%C5%8Ckuma Shigenobu
Get %C5%8Ckuma Shigenobu essential facts below. View Videos or join the %C5%8Ckuma Shigenobu discussion. Add %C5%8Ckuma Shigenobu to your PopFlock.com topic list for future reference or share this resource on social media.
%C5%8Ckuma Shigenobu


?kuma Shigenobu
Shigenobu Okuma 5.jpg
Prime Minister of Japan

16 April 1914 - 9 October 1916
MonarchTaish?
Yamamoto Gonnohy?e
Terauchi Masatake

30 June 1898 - 8 November 1898
MonarchMeiji
It? Hirobumi
Yamagata Aritomo
Personal details
Born(1838-03-11)11 March 1838
Saga, Japan
Died10 January 1922(1922-01-10) (aged 83)
Tokyo, Japan
Political partyRikken Kaishint? (1882-1896)
Shimpot? (1896-1898)
Kensei Hont? (1898-1908)
Independent (1908-1914)
Rikken D?shikai (1914-1922)
Spouse(s)?kuma Ayako
Signature
Japanese name
Kanji
Hiragana? ?
Katakana? ?

Marquess ?kuma Shigenobu ( , 11 March 1838 - 10 January 1922) was a Japanese politician during the Empire of Japan and the Prime Minister of Japan in 1898 and from 1914 to 1916. ?kuma was also an early advocate of Western science and culture in Japan, and founder of Waseda University. He is considered a centrist.

Early life

?kuma Shigenobu as a young man.

?kuma was born Hachitar?, the first son of an artillery officer, in Saga, Hizen Province (modern day Saga Prefecture) in 1838. During his early years, his education consisted mainly of the study of Confucian literature and derivative works such as Hagakure[]. However, he left school in 1853 to move to a Dutch studies institution.[1]

The Dutch school was merged with the provincial school in 1861, and ?kuma took up a lecturing position there shortly afterward. ?kuma sympathized with the sonn? j?i movement, which aimed at expelling the Europeans who had started to arrive in Japan. However, he also advocated mediation between the rebels in Ch?sh? and the Tokugawa shogunate in Edo.[]

During a trip to Nagasaki, ?kuma met a Dutch missionary named Guido Verbeck, who taught him the English language and provided him with copies of the New Testament and the American Declaration of Independence.[2] These works are often said[who?] to have affected his political thinking profoundly,[] and encouraged him to support efforts to abolish the existing feudal system and work toward the establishment of a constitutional government.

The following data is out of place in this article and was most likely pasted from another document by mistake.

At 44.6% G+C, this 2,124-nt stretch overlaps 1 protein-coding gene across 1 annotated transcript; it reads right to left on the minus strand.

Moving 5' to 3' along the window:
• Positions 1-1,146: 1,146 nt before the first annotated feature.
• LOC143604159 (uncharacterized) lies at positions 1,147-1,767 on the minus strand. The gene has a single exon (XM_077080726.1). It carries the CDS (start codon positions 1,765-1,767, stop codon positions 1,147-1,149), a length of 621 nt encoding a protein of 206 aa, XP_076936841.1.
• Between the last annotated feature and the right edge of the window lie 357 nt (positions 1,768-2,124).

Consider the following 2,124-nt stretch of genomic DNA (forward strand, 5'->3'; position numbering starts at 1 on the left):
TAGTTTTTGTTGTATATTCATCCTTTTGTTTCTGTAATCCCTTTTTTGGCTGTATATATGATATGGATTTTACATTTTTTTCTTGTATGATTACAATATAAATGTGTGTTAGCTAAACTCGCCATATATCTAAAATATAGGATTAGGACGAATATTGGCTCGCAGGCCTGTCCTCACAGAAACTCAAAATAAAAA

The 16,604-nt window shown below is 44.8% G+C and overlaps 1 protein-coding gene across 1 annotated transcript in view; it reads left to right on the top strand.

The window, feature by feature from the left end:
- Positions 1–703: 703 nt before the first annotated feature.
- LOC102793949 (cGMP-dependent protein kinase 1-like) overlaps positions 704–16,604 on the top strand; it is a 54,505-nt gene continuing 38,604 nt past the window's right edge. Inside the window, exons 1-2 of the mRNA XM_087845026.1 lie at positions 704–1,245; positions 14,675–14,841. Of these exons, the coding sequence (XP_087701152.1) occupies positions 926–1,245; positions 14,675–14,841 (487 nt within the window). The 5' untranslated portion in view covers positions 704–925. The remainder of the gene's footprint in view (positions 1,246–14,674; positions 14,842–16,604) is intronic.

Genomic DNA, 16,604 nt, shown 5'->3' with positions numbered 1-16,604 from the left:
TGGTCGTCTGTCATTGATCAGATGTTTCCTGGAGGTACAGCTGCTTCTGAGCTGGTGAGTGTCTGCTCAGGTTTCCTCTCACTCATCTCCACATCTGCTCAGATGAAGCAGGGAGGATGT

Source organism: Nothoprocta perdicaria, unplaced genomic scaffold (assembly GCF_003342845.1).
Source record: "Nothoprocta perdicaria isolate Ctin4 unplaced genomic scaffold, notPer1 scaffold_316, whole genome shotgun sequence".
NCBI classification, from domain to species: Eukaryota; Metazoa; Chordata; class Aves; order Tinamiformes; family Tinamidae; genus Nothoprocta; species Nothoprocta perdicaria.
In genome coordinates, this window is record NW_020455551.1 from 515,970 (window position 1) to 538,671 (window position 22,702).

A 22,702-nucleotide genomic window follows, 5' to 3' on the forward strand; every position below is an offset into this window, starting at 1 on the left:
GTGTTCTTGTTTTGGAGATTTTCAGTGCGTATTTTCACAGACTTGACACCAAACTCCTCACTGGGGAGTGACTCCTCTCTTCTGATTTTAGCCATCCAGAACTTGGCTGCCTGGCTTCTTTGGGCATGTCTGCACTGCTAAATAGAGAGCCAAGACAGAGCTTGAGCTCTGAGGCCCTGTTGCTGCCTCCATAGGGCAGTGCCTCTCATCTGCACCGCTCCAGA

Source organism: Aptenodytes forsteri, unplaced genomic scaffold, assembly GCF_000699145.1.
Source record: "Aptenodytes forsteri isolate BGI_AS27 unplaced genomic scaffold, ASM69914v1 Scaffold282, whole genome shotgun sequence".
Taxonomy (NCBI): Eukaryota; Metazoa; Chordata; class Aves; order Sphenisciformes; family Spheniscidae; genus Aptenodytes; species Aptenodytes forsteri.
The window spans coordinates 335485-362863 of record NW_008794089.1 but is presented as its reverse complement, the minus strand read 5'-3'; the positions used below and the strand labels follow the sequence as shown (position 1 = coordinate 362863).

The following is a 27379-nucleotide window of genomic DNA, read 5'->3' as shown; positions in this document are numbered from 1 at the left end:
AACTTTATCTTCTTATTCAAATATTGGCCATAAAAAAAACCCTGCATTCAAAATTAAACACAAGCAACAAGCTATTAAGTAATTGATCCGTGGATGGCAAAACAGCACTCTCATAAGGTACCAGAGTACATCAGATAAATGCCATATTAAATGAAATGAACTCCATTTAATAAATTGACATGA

?kuma frequently traveled between Nagasaki and Kyoto in the following years and became active in the Meiji Restoration. In 1867, together with Soejima Taneomi, he planned to recommend resignation to the sh?gun Tokugawa Yoshinobu.[1] Leaving Saga Domain without permission, they went to Kyoto, where the sh?gun then resided.[3] However, ?kuma and his companions were arrested and sent back to Saga. They were subsequently sentenced to one month imprisonment.

Meiji period political life

Following the Boshin War of the Meiji Restoration in 1868, Okuma was placed in charge of foreign affairs for the new Meiji government. At this time, he negotiated with British diplomat, Sir Harry Smith Parkes on the ban of Christianity and insisted on maintaining the government's persecution on Catholics in Nagasaki.[]

In 1873, the Japanese government removed the ban on Christianity.

He was soon given an additional post as head of Japan's monetary reform program. He made use of his close contacts with Inoue Kaoru to secure a position in the central government in Tokyo. He was elected to the first Diet of Japan in 1870 and soon became Minister of Finance, in which capacity he instituted property and taxation reforms that aided Japan's early industrial development.[4]

He also unified the nation's currency, created the national mint, and a separate Minister of Industry; however, he was dismissed in 1881 after a long series of disagreements with members of the Satsuma and Ch?sh? clique in the Meiji oligarchy, most notably It? Hirobumi, over his efforts to secure foreign loans, to establish a constitution, and especially over his exposure of illicit property dealings involving Prime Minister Kuroda Kiyotaka and others from Satsuma.

In 1882, ?kuma co-founded the Constitutional Progressive Party (Rikken Kaishint?) which soon attracted a number of other leaders, including Ozaki Yukio and Inukai Tsuyoshi. That same year, ?kuma founded the Tokyo Senmon Gakk? () in the Waseda district of Tokyo. The school later became Waseda University, one of the country's most prominent institutions of higher education.[5]

Despite their continuing animosity, It? again appointed ?kuma to the post of Foreign Minister in February 1888 to deal with the difficult issue of negotiation revisions to the "unequal treaties" with the Western powers. The treaty he negotiated was perceived by the public as too conciliatory to the Western powers, and created considerable controversy. ?kuma was attacked by a member of the Gen'y?sha in 1889, and his right leg was blown off by a bomb.[6] He retired from politics at that time.

However, he returned to politics in 1896 by reorganizing the Rikken Kaishint? into the Shimpot? (Progressive Party). In 1897, Matsukata Masayoshi convinced ?kuma to participate in his second administration as Foreign Minister and Agriculture and Commerce Minister, but again, he remained in office for only one year before resigning.